The Stockholm games of 1912 were represented by a silver medal won by Harold R. Humby of Great Britain in the Team Clay Pigeon Shooting event. The front of the medal shows a statue of Ling, founder of Swedish gymnastics, and to the reverse a victorious athlete being crowned by two seated females. Estimated at £1200-1600, it made £1500.

A more enigmatic souvenir of the Stockholm Olympics was a gold and blue enamel badge worked with the logo of the Amateur Athletic Association and surrounded by the legend Olympic Games of Stockholm, 1912.It may have been a GB competitor's badge. Estimated at £60-80, it sold for £1700.

Berlin Olympics 

A rarity from the controversial Berlin games of 1936 was a gold-plated and white enamel Olympic Order, First Class worked with a design combining the Olympic rings with Nazi insignia. It was a metaphor for what the games became. Complete with its original red and white striped ribbon and the white leather case of issue with Olympic Rings decoration, it sold at £1000.

The 1500m gold medallist in 1936 was Jack Lovelock (1910-49). Remembered as being among the greatest of all New Zealand sportsmen, he was the first middle distance runner to specialise in the 'kick', the sudden turn of pace in the final sprint home which proved key to his victory over Glen Cunningham of the USA.

He died tragically, falling under a subway train in Brooklyn eight days before his 40th birthday.

Included in this sale was a rolled gold stopwatch with back panel inscribed Princeton University Athletic Association Second Annual Invitation Track Meet, Palmer Stadium, June 15 1935, One Mile run won by J.E. Lovelock, 4.11s.

At the time, the race was known as the 'Mile of the Century'. It would appear that this watch was given by Lovelock to the New Zealand physician, military surgeon and statesman Arthur Porritt (1900-1994).

An athlete himself, Porritt represented New Zealand at the 1924 Summer Olympics in Paris, winning a bronze medal in the famed Chariots of Fire  race won by Harold Abrahams. Estimated at £5000-6000, the watch sold for £4800.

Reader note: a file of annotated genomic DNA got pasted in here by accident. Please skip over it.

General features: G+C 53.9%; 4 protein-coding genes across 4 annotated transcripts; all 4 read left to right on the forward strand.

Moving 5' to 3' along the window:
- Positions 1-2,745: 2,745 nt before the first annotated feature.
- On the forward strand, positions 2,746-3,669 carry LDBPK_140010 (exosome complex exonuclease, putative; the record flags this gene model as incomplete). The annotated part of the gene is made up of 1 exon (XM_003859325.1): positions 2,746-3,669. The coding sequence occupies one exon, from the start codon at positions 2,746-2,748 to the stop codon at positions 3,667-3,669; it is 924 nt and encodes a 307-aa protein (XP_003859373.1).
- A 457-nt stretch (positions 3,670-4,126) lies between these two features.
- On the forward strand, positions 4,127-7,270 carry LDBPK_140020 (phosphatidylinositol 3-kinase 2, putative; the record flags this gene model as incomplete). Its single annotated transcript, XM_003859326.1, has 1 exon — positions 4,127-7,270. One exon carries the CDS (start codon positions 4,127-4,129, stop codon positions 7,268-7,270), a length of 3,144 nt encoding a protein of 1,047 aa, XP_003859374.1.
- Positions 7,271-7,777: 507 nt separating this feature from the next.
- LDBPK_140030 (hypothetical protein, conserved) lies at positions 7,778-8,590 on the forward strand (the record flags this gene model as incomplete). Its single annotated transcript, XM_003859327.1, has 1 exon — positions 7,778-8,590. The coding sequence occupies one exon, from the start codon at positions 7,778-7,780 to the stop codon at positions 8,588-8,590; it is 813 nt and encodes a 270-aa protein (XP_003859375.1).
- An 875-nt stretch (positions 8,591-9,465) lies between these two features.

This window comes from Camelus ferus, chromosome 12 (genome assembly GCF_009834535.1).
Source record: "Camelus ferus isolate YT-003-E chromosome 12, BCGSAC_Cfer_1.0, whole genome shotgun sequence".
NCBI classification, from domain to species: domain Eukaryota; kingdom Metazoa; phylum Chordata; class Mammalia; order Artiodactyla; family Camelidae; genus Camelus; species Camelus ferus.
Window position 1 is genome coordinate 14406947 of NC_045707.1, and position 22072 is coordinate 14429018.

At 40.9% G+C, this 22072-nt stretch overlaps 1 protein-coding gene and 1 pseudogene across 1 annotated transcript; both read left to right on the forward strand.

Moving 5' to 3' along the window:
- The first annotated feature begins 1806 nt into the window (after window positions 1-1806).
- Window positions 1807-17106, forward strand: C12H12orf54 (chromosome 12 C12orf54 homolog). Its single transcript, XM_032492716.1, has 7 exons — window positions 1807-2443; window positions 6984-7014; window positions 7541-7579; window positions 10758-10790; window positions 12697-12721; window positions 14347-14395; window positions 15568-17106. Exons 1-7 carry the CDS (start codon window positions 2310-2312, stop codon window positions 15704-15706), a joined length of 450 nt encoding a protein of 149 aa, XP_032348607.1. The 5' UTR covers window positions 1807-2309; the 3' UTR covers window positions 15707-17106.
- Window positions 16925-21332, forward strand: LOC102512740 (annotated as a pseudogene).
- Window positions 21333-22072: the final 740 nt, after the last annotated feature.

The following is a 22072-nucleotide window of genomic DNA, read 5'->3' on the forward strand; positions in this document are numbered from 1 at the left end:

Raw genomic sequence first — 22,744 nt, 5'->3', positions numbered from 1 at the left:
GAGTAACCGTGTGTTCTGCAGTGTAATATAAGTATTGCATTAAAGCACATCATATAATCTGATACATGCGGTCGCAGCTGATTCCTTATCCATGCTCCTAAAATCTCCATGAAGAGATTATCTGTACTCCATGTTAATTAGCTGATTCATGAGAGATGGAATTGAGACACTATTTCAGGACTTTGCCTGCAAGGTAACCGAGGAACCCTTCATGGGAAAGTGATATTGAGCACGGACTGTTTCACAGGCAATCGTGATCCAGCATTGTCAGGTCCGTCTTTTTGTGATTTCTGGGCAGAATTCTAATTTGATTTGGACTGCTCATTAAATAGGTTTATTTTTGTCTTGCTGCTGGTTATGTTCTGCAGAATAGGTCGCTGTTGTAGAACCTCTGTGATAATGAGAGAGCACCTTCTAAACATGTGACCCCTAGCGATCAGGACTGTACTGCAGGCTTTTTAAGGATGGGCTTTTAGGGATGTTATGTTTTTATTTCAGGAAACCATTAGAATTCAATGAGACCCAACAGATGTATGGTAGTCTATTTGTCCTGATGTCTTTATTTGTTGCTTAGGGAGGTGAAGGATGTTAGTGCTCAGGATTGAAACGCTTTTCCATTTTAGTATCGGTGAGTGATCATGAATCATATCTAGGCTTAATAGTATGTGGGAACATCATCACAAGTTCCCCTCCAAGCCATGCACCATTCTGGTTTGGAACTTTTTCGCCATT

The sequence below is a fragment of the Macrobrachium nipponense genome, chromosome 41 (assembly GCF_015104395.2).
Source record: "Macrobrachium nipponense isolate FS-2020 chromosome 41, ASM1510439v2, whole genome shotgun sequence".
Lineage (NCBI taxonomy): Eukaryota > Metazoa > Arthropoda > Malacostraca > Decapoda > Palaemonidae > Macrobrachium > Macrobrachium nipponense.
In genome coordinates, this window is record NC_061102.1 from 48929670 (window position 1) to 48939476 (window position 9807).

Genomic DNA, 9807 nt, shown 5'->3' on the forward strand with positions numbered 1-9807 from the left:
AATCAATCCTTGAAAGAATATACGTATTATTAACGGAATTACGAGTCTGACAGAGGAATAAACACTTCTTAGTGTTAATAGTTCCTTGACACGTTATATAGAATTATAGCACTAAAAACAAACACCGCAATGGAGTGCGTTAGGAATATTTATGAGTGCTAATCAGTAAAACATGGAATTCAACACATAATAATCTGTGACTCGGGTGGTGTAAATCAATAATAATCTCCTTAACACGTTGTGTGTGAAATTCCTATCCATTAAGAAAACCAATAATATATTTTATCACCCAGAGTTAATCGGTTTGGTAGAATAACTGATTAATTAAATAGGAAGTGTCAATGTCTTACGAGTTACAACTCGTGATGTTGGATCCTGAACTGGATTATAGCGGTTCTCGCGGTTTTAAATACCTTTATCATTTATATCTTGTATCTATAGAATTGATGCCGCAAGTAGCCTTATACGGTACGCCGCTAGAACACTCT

An imperfect parallel is provided by the stopwatch that timed the first four-minute mile (Roger Bannister's famous run in 1954) that sold for £97,250 as part of the Jeffrey Archer collection at Christie's in June.

Olympic Torches 

One of the lasting novelties of the Berlin games was the spectacle of the torch relay - repeated in the post-War London games of 1948.

It was no 70-day extravaganza and it involved nothing like the 8000 torchbearers who will carry the Olympic flame around the UK in 2012, but as only the second torch relay of the modern Olympic Games, it was greeted with wild enthusiasm.

The torchbearer was frequently mobbed, even when he (and they were all 'hes') ran by in the dead of night.

About 1700 aluminium torches running on solid fuel tablets were made for use across Europe and England. In keeping with the penny-pinching philosophy of the 'Austerity Games', their designer Ralph Lavers was tasked to create something "inexpensive and easy to make but still of pleasing appearance and a good example of British craftsmanship".

They come up for sale occasionally (sales of Olympic memorabilia are relatively common on the continent) and the double-estimate £5000 achieved here was par for the course.